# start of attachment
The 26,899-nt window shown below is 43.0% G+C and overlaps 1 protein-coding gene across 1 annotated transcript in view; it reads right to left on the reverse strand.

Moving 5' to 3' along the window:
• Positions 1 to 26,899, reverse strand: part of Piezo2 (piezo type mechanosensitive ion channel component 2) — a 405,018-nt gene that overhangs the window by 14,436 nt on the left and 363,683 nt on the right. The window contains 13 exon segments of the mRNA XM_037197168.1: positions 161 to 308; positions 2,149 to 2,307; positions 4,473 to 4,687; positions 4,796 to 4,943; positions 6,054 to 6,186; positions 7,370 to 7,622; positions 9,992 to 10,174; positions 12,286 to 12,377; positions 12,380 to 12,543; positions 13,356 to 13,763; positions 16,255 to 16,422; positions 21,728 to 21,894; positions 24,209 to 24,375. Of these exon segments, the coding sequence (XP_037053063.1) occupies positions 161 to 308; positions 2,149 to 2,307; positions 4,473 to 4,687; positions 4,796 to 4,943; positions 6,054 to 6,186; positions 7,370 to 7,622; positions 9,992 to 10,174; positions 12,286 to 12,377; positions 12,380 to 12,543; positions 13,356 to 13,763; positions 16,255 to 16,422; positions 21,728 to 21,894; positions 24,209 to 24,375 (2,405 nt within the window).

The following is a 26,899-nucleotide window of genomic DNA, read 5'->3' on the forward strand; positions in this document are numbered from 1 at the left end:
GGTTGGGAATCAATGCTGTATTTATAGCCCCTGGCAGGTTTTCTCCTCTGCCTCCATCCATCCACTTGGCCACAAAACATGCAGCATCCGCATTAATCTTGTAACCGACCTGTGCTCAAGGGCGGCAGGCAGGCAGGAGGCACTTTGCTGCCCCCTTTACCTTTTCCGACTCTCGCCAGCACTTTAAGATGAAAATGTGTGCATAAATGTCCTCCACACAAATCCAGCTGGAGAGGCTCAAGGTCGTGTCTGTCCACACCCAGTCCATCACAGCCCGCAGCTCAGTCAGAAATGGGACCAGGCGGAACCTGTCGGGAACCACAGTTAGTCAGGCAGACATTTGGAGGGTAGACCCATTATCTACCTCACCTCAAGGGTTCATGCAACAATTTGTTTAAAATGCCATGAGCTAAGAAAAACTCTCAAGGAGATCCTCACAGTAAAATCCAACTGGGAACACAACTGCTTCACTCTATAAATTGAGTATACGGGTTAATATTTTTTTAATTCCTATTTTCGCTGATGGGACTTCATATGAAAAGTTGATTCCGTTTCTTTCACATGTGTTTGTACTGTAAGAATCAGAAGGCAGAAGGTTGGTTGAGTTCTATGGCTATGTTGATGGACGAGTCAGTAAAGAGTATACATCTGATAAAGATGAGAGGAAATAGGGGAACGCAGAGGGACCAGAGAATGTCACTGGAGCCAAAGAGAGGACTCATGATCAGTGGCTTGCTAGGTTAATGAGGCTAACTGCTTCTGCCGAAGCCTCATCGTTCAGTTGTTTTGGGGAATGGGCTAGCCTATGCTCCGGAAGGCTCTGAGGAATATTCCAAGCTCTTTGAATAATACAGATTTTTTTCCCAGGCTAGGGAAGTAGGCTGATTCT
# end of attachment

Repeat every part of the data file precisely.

The 26,899-nt window shown below is 43.0% G+C and overlaps 1 protein-coding gene across 1 annotated transcript in view; it reads right to left on the reverse strand.

Moving 5' to 3' along the window:
• Positions 1 to 26,899, reverse strand: part of Piezo2 (piezo type mechanosensitive ion channel component 2) — a 405,018-nt gene that overhangs the window by 14,436 nt on the left and 363,683 nt on the right. The window contains 13 exon segments of the mRNA XM_037197168.1: positions 161 to 308; positions 2,149 to 2,307; positions 4,473 to 4,687; positions 4,796 to 4,943; positions 6,054 to 6,186; positions 7,370 to 7,622; positions 9,992 to 10,174; positions 12,286 to 12,377; positions 12,380 to 12,543; positions 13,356 to 13,763; positions 16,255 to 16,422; positions 21,728 to 21,894; positions 24,209 to 24,375. Of these exon segments, the coding sequence (XP_037053063.1) occupies positions 161 to 308; positions 2,149 to 2,307; positions 4,473 to 4,687; positions 4,796 to 4,943; positions 6,054 to 6,186; positions 7,370 to 7,622; positions 9,992 to 10,174; positions 12,286 to 12,377; positions 12,380 to 12,543; positions 13,356 to 13,763; positions 16,255 to 16,422; positions 21,728 to 21,894; positions 24,209 to 24,375 (2,405 nt within the window).

The following is a 26,899-nucleotide window of genomic DNA, read 5'->3' on the forward strand; positions in this document are numbered from 1 at the left end:
GGTTGGGAATCAATGCTGTATTTATAGCCCCTGGCAGGTTTTCTCCTCTGCCTCCATCCATCCACTTGGCCACAAAACATGCAGCATCCGCATTAATCTTGTAACCGACCTGTGCTCAAGGGCGGCAGGCAGGCAGGAGGCACTTTGCTGCCCCCTTTACCTTTTCCGACTCTCGCCAGCACTTTAAGATGAAAATGTGTGCATAAATGTCCTCCACACAAATCCAGCTGGAGAGGCTCAAGGTCGTGTCTGTCCACACCCAGTCCATCACAGCCCGCAGCTCAGTCAGAAATGGGACCAGGCGGAACCTGTCGGGAACCACAGTTAGTCAGGCAGACATTTGGAGGGTAGACCCATTATCTACCTCACCTCAAGGGTTCATGCAACAATTTGTTTAAAATGCCATGAGCTAAGAAAAACTCTCAAGGAGATCCTCACAGTAAAATCCAACTGGGAACACAACTGCTTCACTCTATAAATTGAGTATACGGGTTAATATTTTTTTAATTCCTATTTTCGCTGATGGGACTTCATATGAAAAGTTGATTCCGTTTCTTTCACATGTGTTTGTACTGTAAGAATCAGAAGGCAGAAGGTTGGTTGAGTTCTATGGCTATGTTGATGGACGAGTCAGTAAAGAGTATACATCTGATAAAGATGAGAGGAAATAGGGGAACGCAGAGGGACCAGAGAATGTCACTGGAGCCAAAGAGAGGACTCATGATCAGTGGCTTGCTAGGTTAATGAGGCTAACTGCTTCTGCCGAAGCCTCATCGTTCAGTTGTTTTGGGGAATGGGCTAGCCTATGCTCCGGAAGGCTCTGAGGAATATTCCAAGCTCTTTGAATAATACAGATTTTTTTCCCAGGCTAGGGAAGTAGGCTGATTCT